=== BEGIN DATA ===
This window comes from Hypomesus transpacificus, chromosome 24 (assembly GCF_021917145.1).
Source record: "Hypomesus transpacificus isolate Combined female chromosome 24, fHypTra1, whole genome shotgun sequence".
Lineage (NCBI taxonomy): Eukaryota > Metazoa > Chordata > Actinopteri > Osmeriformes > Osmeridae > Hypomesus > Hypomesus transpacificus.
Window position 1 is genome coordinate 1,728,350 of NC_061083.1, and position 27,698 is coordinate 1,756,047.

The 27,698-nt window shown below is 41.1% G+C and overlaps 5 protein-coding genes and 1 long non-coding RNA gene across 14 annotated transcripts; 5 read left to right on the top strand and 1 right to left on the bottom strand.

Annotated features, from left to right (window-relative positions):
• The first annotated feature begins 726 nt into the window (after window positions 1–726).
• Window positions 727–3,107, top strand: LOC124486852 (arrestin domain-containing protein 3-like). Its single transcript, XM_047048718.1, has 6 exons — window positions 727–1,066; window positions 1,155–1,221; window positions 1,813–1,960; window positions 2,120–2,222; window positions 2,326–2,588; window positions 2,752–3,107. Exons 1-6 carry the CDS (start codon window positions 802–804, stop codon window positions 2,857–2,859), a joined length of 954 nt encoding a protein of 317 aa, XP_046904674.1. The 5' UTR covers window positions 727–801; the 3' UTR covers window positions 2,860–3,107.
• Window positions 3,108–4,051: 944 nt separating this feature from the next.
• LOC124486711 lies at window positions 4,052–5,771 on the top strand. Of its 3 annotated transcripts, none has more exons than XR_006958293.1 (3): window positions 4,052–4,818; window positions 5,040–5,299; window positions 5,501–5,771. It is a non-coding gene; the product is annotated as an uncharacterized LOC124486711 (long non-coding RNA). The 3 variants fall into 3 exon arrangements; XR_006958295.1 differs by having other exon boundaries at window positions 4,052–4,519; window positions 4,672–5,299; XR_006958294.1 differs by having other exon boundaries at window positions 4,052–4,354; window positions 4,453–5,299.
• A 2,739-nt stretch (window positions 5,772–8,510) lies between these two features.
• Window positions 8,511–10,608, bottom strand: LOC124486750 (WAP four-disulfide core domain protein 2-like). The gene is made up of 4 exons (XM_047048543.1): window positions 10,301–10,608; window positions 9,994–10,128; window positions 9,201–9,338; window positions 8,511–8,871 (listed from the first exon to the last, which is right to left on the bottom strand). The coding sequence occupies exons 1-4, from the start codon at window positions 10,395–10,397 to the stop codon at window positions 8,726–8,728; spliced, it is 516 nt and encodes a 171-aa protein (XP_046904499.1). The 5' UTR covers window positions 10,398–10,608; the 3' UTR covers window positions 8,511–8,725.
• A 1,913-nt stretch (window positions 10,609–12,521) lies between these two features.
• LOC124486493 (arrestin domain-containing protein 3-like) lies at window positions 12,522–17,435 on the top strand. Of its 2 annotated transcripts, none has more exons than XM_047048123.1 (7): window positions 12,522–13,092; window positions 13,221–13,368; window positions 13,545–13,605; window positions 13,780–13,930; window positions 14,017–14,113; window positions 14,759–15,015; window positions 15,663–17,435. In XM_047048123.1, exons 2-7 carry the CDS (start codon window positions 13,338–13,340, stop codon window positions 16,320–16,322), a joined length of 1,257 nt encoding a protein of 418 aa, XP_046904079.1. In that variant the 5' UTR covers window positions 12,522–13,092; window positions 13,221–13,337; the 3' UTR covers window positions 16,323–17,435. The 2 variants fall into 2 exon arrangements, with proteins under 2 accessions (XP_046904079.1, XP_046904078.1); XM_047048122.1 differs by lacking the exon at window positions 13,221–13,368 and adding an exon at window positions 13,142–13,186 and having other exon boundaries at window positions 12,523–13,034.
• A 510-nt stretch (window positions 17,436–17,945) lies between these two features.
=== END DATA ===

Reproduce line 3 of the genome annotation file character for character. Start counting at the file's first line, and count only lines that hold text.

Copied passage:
Lineage (NCBI taxonomy): Eukaryota > Metazoa > Chordata > Actinopteri > Osmeriformes > Osmeridae > Hypomesus > Hypomesus transpacificus.